Shell Bottom: Building Reefs and Cleaning Water

March 18, 2021
The North Carolina Coastal Habitat Protection Plan (2016)
North Carolina Coastal Federation

Oyster reefs are critical for North Carolina's seafood industry and for a healthy habitat

Shell bottom is unique because it is the only coastal fish habitat that is also a fishery species (oysters). Shell bottom is estuarine intertidal or subtidal bottom composed of surface shell concentrations of living or dead oysters, hard clams, and other shellfish. Oysters, the primary shell-building orngaism in North Carolina estuaries, are found throughout the coast, from southeast Albemarle Sound to the South Carolina border. The protection and restoration of living oyster beds is critical to the restoration of numerous fishery species, as well as to the proper functioning and protection of surrounding coastal fish habitats. historically ,restoration was managed for osyter fishery enhancement. Current efforts mix fishery and ecosystem enhancement with sanctuary development.

Restored and protected oyster reefs provide up to $40,200 per acre per year

Over 40 species of fish using oyster reefs as nursery habitat or foraging, including red drum southern flounder, and black sea bass

Shell bottom is widely recognized as essential fish habitat (EFH) for oysters  and other reef-forming mollusks and provides critical fish habitat for ecologically and economically important finfish, mollusks, and crustaceans. In North Carolina, over 40 species of fish and crustaceans have been documented to use natural and restored oysters reefs, including American eel, Atlantic croaker, Atlantic menhaden, black sea bass, sheepshead, spotted seatrout, red drum, and southern flounder. Oysters are ecosystem engineers that alter current and flows, protect shorelines, and trap and stabilize large quantities of suspended solids, reducing turbidity by building high relief structures. The interstitial spaces between and within the shell matrix of oyster reefs are critical refuges for the survival of recruiting oysters and other small, slow-moving macrofauna, such as worms, crabs and clams. Shell bottom is also valuable nursery habitat for juveniles of commercially and recreationally important finfish, such as black sea bass, sheepshead, gag grouper, and snappers. Additionally, shell bottom is important foraging ground for many economically and ecologically important species. The proximity and connectvitiy of oyster beds enhances the fish utilization of nearby habitats, especially SAV. Shell bottom contributes primary production indirectly from plants on and around it, but it is more important for its high secondary productivity contribution from the biomass of oysters and other macroinvertebrates living among the shell structure. this in turn supports a high density of mobile finfish and invertebrates, which was found to be more than two times greater than in marshes, soft bottom and SAV.

Oyster  populations  in  North  Carolina  have  declined  by  as  much  as  90% from  historic  levels, but populations are increasing

Oyster  populations  in  North  Carolina  have  declined  by  as  much  as  90%  from  historic  levels due to poor harvesting practices. After  1991,  oyster  stocks  and  harvests began  to  collapse  from  disease  mortalities  and  low  spawning  stock  biomass.  Harvests began  to  rise  again  around  2002,  and  the  trend  has  continued.  Between  2000  and  2013, oyster dredging trips and hand harvest trips have risen substantially, with increasing larval availability,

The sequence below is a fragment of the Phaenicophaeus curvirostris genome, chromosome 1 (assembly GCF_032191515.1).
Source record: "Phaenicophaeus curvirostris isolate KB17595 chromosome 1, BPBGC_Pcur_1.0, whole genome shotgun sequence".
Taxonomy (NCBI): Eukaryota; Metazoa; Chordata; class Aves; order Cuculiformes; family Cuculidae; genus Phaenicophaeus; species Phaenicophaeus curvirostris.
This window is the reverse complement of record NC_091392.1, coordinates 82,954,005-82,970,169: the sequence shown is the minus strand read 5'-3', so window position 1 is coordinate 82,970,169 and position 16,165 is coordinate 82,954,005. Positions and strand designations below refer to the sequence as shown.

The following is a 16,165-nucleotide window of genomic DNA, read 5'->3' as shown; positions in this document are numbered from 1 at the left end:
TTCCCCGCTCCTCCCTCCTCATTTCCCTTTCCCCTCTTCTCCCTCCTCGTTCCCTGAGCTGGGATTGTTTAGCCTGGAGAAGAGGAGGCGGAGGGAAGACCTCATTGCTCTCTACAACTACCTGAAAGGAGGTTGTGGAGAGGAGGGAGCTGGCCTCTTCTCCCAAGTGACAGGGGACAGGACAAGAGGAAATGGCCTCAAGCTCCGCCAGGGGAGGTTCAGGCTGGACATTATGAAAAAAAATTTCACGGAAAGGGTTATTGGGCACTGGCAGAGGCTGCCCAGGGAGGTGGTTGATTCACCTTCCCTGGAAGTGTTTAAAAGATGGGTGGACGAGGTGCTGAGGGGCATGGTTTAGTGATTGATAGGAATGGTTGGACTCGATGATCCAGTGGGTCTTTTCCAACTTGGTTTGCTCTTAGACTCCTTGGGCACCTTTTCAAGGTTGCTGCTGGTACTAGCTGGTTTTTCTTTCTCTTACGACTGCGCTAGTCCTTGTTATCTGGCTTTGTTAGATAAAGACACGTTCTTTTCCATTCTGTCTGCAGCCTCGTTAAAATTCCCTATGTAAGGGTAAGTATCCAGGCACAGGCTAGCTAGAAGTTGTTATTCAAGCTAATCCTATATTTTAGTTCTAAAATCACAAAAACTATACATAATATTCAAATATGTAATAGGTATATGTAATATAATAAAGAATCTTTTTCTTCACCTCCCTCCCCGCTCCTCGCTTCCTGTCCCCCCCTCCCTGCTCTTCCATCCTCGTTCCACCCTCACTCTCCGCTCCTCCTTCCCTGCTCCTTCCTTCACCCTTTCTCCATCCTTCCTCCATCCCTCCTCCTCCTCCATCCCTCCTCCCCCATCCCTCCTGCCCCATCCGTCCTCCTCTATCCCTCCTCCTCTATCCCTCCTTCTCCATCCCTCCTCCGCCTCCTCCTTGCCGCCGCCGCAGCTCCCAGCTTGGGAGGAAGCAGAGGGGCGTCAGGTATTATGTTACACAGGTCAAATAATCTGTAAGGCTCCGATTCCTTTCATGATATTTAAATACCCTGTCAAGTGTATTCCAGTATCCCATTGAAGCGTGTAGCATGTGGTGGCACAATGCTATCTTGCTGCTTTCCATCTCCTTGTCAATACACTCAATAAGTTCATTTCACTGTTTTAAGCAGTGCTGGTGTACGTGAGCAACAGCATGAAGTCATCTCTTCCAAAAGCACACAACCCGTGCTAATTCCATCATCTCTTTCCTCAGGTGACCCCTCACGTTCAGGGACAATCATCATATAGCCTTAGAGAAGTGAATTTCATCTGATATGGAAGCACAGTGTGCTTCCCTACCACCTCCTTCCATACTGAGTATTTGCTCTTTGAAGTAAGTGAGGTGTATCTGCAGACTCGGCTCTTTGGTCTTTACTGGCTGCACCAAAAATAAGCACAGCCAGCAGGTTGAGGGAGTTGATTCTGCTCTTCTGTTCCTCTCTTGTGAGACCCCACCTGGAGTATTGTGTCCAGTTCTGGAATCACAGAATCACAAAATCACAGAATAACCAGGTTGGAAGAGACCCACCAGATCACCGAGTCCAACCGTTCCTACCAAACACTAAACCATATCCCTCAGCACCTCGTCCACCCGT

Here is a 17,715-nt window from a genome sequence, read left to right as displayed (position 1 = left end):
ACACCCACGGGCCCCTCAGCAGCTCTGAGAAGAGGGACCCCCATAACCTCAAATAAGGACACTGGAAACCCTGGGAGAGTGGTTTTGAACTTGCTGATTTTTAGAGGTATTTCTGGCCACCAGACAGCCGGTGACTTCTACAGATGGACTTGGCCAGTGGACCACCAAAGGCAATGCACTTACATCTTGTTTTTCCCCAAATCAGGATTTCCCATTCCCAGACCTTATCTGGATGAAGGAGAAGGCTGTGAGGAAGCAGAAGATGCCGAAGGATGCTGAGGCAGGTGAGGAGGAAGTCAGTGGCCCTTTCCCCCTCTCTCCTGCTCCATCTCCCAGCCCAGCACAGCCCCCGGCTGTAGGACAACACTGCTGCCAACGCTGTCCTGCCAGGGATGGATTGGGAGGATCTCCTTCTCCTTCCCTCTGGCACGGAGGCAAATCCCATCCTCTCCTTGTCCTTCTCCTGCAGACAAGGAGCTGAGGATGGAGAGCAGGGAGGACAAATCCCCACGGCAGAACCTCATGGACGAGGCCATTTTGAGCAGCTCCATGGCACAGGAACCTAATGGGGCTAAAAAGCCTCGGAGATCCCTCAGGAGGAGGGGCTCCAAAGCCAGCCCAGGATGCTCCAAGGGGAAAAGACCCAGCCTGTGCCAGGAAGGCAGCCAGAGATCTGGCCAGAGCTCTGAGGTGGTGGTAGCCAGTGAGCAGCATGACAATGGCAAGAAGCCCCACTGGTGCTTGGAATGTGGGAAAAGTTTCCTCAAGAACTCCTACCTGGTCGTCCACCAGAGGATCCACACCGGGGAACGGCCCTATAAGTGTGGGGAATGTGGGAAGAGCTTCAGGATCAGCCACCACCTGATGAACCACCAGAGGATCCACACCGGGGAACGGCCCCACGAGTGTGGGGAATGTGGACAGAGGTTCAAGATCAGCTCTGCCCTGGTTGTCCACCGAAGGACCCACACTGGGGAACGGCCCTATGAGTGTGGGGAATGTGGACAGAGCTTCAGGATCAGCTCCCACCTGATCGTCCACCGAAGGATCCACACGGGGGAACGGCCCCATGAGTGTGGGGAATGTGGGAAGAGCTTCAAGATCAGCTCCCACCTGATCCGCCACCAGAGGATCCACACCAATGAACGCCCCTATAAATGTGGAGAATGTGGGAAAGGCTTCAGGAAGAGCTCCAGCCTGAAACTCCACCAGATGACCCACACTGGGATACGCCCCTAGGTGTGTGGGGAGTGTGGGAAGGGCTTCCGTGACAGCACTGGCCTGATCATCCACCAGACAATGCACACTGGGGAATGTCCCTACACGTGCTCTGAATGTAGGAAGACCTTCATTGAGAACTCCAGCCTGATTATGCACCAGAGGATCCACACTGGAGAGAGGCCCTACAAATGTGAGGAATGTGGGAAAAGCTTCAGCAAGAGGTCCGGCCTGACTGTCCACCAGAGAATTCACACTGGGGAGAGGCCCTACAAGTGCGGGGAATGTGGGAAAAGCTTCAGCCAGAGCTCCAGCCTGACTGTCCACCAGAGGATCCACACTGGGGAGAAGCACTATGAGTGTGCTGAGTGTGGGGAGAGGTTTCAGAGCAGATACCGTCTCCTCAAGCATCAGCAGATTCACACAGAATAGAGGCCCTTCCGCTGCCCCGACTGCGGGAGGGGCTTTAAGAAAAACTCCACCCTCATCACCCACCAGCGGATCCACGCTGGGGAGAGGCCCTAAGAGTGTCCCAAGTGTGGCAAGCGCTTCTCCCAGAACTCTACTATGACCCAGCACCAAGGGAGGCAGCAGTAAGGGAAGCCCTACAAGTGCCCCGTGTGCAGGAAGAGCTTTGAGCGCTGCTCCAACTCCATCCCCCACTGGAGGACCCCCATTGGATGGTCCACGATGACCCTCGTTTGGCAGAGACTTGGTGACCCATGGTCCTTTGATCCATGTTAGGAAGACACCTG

connectivity,  and  recruitment  potential  for  restored  and  existing  reefs.  As  of  January  2015, there were 13 established oyster sanctuaries, with an additional two proposed.

Oyster populations are threatened by overharvesting, damaging fishing gear, navigational dredging, poor water quality, sedimentation and low dissolved oxygen

Shell bottom  habitat  can  be  damaged  by  overharvesting, mechanical harvest  fishing  gear,  navigational dredging, marinas  and  boating  activity.  Water  quality  degradation,  especially  toxin  contamination,  sedimentation,  and hypoxia, can cause lethal or sublethal impacts.  Shell bottom is occasionally susceptible to diseases and microbial stressors.  The  protozoan  pathogen  Perkinsus  marinus,  also  called “dermo”  has  been  responsible  for  major  oyster  mortalities  in  North Carolina. Monitoring of dermo disease by DMF shows a declining trend in prevalence, with an increasing trend in overall infection.

Boring sponges create holes in oyster shells and can dramatically reduce oyster populations

Boring  sponge,  sponges  belonging  to  the  genus  Cliona,  are  found  in North  Carolina  shell  bottom  habitats.  Boring  sponges  compromise  the integrity  of  shells  and  are  linked  to  reduced  reproductive  viability  and possibly  increased  oyster  mortality  rates.  Two  North  Carolina  oyster sanctuaries  experienced  dramatic  population  declines  since  2012, coinciding with increasing percent cover of marine boring sponge.  Cliona is  endemic  to  North  Carolina  but  has  recently  become  more  pervasive,  especially  on  limestone  marl  rocks.  To improve  reef  design  in  high  salinity  waters,  DMF  is  conducting  research  on  alternative  substrates  to  identify materials  that  maximize  oyster  recruitment,  growth,  and  survival,  while  offering  high  resistance  to  environmental stressors, such as Cliona boring sponge.

Shell bottom is considered to be one of the most threatened habitats because of its greatly reduced extent

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